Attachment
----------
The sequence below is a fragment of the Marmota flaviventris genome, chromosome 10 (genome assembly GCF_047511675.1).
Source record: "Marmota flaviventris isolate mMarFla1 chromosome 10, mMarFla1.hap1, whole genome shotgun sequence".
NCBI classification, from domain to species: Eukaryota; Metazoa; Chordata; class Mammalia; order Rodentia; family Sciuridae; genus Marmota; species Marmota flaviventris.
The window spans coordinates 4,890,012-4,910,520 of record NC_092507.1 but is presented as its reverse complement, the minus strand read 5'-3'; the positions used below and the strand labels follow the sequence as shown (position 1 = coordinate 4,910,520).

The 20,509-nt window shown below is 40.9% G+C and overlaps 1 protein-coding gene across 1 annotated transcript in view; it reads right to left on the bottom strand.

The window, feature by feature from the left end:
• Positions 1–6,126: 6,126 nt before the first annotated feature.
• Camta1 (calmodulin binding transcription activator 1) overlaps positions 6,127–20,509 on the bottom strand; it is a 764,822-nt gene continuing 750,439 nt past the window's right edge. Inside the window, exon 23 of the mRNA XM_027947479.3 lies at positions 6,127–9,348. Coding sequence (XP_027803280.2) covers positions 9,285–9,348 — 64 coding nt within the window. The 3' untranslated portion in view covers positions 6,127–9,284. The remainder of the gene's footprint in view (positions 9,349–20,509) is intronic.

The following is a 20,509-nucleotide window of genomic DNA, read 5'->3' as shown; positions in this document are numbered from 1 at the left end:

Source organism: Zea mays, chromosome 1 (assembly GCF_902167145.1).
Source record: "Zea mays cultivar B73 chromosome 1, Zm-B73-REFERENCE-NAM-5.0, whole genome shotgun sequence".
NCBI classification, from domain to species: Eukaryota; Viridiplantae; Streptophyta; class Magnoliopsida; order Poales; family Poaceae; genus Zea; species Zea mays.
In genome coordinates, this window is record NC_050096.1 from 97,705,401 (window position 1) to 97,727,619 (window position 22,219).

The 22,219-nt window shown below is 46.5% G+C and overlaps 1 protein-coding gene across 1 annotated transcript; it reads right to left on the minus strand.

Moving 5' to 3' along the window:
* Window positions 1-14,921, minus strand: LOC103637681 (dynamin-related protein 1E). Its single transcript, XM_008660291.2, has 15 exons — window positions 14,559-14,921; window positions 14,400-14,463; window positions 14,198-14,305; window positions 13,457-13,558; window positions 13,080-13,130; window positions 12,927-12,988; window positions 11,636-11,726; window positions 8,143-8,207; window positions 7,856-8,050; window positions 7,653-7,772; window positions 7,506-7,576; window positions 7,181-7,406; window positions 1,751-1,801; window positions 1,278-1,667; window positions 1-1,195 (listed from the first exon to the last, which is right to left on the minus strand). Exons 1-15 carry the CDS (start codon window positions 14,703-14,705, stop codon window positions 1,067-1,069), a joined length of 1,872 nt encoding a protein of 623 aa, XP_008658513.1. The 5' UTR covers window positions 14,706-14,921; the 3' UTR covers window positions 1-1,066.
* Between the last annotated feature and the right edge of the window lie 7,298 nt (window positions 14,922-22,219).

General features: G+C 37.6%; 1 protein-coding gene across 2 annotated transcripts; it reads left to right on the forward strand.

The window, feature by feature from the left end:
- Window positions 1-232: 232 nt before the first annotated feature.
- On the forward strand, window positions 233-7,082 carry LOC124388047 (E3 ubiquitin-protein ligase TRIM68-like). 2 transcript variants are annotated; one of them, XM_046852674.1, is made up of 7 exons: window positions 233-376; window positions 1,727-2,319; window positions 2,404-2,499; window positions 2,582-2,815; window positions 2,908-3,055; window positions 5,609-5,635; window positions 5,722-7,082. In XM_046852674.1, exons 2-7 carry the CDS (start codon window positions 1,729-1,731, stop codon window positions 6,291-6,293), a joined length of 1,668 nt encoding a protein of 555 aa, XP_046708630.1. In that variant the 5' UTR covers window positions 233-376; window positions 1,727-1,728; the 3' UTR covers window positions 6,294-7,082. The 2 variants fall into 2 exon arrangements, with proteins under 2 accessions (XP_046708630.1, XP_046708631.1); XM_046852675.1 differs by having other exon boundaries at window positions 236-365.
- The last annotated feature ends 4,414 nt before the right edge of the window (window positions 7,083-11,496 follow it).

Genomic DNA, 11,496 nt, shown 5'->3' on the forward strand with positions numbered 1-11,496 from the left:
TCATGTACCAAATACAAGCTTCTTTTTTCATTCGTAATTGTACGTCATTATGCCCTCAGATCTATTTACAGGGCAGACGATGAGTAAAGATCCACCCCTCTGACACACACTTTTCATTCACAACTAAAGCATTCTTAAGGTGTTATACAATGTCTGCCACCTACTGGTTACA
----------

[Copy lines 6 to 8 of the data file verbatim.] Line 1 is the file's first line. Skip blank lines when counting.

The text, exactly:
The window, feature by feature from the left end:
• Positions 1–6,126: 6,126 nt before the first annotated feature.
• Camta1 (calmodulin binding transcription activator 1) overlaps positions 6,127–20,509 on the bottom strand; it is a 764,822-nt gene continuing 750,439 nt past the window's right edge. Inside the window, exon 23 of the mRNA XM_027947479.3 lies at positions 6,127–9,348. Coding sequence (XP_027803280.2) covers positions 9,285–9,348 — 64 coding nt within the window. The 3' untranslated portion in view covers positions 6,127–9,284. The remainder of the gene's footprint in view (positions 9,349–20,509) is intronic.